Around 170 student leaders, including five SU officers and student leaders from UEA have signed an open letter opposing claims made in a report on ‘Anti-Semitism in the UK’ by a Home Affairs Select Committee. The committee of MPs criticised NUS President Malia Bouattia for showing a lack of commitment to tackling the issue of anti-Semitism on university campuses.
This letter has been signed by Jo Swo, Welfare Community and Diversity Officer, Abi Mulcairn, Women’s Officer and UEA Labour Students’ Chair, Emmanuel Agu, Ethical Issues Officer, Lucy Auger, UEA Labour Students’ Vice Chair, and Finn Northrop, Non-Portfolio Officer.
In addition to the officers, at the time of publication, two students have also signed the letter defending Bouattia.
The letter argues that the report by MPs is politically biased, and does not focus enough on the “far right”, whilst it disproportionately criticises the Labour Party and the NUS. Signatories say that acknowledging the increase in anti-Semitic hate crimes effectively must be done “without falling prey to partisan selectivity.”
In its conclusion, a revised report with a more neutral approach is demanded, as is a retraction of “false statements” and an “apology to those who have been vilified by the inaccuracies and partisan biases” they believe to be included in MPs’ document.
Swo called the select committee report “inadequate in giving guidance on how to deal with the far right, which has historic ties with anti-Semitic abuse and crime,” and instead targets the NUS President, Malia Bouattia, despite her repeated assurances both within Student Unions and the media, that she will address concerns.” She also said, “we can only tackle bigotry and hate crime like anti-Semitism and Islamophobia by working together.”
In contrast to the letter supporting Bouattia, two UEASU officers have alternatively signed an open letter asking Bouattia “to issue a full and formal apology to Jewish students, and indeed to her entire membership.”
The letter, signed by Theo Antoniou-Phillips, Undergraduate Education Officer, and Amy Rust, Campaigns and Democracy Officer, describes the NUS as being in an “unprecedented situation.” The letter concludes by stating that if Bouattia does not issue an apology and provide further information on how to tackle anti-Semitism in the student movement, its signatories believe that “she must resign.”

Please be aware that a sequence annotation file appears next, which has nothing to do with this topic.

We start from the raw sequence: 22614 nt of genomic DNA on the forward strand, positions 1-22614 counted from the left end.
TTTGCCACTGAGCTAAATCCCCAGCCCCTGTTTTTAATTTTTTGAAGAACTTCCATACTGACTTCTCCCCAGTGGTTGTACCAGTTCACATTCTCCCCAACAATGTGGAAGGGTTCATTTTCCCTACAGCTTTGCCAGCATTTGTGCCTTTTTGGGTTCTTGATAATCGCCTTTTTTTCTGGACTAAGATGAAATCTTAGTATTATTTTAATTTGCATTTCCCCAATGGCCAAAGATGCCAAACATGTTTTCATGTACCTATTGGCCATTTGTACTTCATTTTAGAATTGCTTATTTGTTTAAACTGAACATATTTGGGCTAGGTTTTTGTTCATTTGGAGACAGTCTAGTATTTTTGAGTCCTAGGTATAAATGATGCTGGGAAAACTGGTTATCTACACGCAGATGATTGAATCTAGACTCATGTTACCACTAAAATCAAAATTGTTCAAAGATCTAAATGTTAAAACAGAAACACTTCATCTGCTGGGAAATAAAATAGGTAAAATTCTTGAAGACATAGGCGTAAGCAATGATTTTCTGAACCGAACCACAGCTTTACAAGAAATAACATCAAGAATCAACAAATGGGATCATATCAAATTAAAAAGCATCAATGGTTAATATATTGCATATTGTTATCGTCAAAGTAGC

Commenting on her decision to sign the letter criticising Bouattia, Amy Rust said she did so “because the language used by Malia in discussing anti-Semitism and Jewish students has been inadequate to address the concerns of those students.”
Rust also stated that she was pleased to be working with signatories of the alternative letter, particularly on a new Say No to Hate Crime campaign, “so our students know the Union supports all Jewish students alongside all those directly or indirectly affected.”
Rust stressed that she does not believe the NUS President to be “a racist”, but said that the “systemic problem of anti-Semitism within the student movement” needed to be acknowledged.
The parliamentary report found a 29 percent increase of anti-Semitic hate crime in England and some part of Wales between 2010 and 2015. This is in comparison to a nine per cent rise across all categories of hate crime.
A study by the Institute for Jewish Policy Research found a fifth of British Jewish people have experienced at least one incident of anti-Semitic harassment during the last year was also cited by MPs.
This follows consistent criticism of the NUS President since her election last spring.
Swo spoke of the SU’s “good relationship” with UEA’s Multi-Faith Centre and said that the SU will be releasing a “Multi-Faith Guide” soon in a bid to “get more students of faith involved in the Student Union.”
Swo also said that next year she will be launching a “Multi-Faith Working Group”.